Parenting Styles of Queens

author Sara Thornton DVM              iCandy RagaMuffins   


I have been a pedigree cat breeder for a while now. After breeding horses and dogs as well as being a veterinarian for well over thirty years, I doubted I could be in for many surprises. Well, the difference in the queen attitudes toward their families has been startling.

I started with Squidgy, my UK import. Squidgy was a fierce protector of her newborns. She was determined to keep them from harm …that included me. She would leave her birthing box once a day to use her litter box. I put her food in the box so she would eat. I needed to put it near her face as she would never disturb her kittens to reach for it. As her kittens matured, she was horrified that they would leave the box. It’s like the first grade child that is happy to get on the bus and leave mom. As much as she would try to keep them home, they were determined to leave. As they started their adventures in the house, Squidgy’s role became that of the playground monitor, carefully observing the kittens and looking out for predators.

My next girl to have kittens was the total opposite. Only a couple of hours after birth, Beignet would be asking to leave the room for an outing, I swear, she wanted to hire a nanny right away. While she seemed to like her kittens and do the necessities, she was demanding of frequent coffee breaks, nail appointments, and dates with her friends. She would leave their room to go sun in my outdoor cat yard for hours. I would need to call her in when leaving for work to put her back with her babies. She had a very casual attitude toward parenting for sure.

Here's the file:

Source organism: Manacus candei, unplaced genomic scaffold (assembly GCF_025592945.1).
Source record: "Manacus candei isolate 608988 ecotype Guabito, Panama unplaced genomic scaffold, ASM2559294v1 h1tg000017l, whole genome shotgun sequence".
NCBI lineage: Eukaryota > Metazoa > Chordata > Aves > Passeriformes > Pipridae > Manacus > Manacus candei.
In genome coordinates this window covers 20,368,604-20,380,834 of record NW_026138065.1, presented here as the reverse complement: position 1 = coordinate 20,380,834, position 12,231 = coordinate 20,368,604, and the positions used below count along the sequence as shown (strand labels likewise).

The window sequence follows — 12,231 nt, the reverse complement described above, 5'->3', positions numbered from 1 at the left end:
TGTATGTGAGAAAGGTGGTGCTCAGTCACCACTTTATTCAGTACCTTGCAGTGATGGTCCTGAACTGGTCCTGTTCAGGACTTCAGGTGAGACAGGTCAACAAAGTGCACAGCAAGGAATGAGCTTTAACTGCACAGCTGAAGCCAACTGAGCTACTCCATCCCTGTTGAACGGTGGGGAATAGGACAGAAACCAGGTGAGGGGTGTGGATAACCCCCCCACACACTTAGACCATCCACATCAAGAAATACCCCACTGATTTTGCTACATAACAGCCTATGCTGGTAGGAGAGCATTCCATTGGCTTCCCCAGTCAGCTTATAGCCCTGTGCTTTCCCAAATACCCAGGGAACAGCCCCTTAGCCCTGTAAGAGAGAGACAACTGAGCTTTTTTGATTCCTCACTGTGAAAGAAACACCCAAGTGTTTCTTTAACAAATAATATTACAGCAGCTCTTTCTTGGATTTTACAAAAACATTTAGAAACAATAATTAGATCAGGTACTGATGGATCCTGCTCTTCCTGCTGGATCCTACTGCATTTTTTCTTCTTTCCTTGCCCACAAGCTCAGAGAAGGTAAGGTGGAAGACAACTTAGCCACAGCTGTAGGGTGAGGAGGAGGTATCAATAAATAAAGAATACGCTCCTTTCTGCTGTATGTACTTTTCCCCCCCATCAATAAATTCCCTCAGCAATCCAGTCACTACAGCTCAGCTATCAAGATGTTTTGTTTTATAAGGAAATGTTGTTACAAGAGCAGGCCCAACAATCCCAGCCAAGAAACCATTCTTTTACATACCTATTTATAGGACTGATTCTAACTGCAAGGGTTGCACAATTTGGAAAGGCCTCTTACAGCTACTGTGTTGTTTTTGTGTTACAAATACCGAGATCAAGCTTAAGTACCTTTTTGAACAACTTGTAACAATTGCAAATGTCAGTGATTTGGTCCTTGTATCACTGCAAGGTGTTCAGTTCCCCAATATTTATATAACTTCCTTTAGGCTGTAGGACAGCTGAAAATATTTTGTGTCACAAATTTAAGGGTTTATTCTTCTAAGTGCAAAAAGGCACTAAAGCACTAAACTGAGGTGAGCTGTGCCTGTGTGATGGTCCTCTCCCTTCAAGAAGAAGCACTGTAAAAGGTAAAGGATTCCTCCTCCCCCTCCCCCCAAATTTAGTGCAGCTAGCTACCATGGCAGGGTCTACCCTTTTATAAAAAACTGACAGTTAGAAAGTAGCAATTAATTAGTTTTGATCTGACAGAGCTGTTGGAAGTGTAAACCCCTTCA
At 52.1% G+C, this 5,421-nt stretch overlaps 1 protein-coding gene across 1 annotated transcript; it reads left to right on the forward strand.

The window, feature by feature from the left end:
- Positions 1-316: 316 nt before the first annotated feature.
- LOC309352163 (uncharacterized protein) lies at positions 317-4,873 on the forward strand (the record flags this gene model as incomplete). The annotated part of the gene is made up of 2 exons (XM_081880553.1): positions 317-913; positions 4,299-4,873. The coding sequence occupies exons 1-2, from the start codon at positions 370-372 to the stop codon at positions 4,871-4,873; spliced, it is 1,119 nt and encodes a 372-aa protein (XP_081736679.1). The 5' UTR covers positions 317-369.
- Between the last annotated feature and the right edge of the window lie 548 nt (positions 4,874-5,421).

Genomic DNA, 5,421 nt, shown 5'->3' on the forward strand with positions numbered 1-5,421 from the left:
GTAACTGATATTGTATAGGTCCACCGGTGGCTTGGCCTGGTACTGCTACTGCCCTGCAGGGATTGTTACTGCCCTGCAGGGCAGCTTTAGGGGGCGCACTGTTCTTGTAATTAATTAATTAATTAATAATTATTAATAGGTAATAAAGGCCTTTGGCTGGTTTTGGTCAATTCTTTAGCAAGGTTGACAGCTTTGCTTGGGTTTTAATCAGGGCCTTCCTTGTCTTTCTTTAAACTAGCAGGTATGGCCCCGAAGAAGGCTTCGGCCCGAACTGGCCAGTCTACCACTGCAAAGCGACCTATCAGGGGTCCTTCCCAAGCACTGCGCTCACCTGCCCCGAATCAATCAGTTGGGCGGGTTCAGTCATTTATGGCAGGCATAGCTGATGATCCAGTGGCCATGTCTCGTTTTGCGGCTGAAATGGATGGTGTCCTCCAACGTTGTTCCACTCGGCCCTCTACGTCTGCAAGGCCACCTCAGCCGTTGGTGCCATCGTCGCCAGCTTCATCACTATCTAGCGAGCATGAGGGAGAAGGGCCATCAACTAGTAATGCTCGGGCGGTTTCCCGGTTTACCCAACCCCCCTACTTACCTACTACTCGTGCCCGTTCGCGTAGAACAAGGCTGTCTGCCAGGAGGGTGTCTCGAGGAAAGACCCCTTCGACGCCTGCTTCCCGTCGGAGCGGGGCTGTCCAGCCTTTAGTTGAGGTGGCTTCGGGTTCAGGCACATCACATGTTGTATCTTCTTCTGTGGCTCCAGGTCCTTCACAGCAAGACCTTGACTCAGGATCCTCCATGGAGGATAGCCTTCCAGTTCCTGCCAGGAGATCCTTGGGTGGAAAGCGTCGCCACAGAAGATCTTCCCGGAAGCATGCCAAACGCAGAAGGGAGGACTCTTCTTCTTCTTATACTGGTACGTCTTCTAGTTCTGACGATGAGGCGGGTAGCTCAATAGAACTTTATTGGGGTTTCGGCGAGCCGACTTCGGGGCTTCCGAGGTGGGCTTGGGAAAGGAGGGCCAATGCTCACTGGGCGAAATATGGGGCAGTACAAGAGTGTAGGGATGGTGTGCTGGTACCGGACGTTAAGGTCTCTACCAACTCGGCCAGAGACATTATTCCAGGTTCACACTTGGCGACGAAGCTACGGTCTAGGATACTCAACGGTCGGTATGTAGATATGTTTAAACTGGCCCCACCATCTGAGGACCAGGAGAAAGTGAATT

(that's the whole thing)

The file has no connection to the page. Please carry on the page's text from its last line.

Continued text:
The third mother was CC. She was a bit anxious, never satisfied that she had picked the right spot in the room for her litter. She was fine giving birth in the birthing box, but soon after moved the kittens to a new spot, on the bare floor under an end table. When I attempted to put a blanket there, she moved them again. This repeated itself several times, until I caved. Mother knows best, I guess.

When Buttons queened two weeks after CC had her litter. CC decided she was an expert on parenting. She stole Buttons first baby immediately after birth. I retrieved it and held vigil for the remainder of the process. After that, CC would walk up to Buttons and stare as if telling her she wasn’t doing it right. I’m not sure what made her believe she was an expert, but she did. As it turned out, Buttons did just fine. She turned out to be a caring, relaxed mother. That, however, did not keep CC from once again stealing the same baby she had absconded with previously when he was about a week old. This time I let her keep him. Both moms seemed happy with the situation, so who was I to change it?

One thing I have learned through this process is that you just never know what to expect!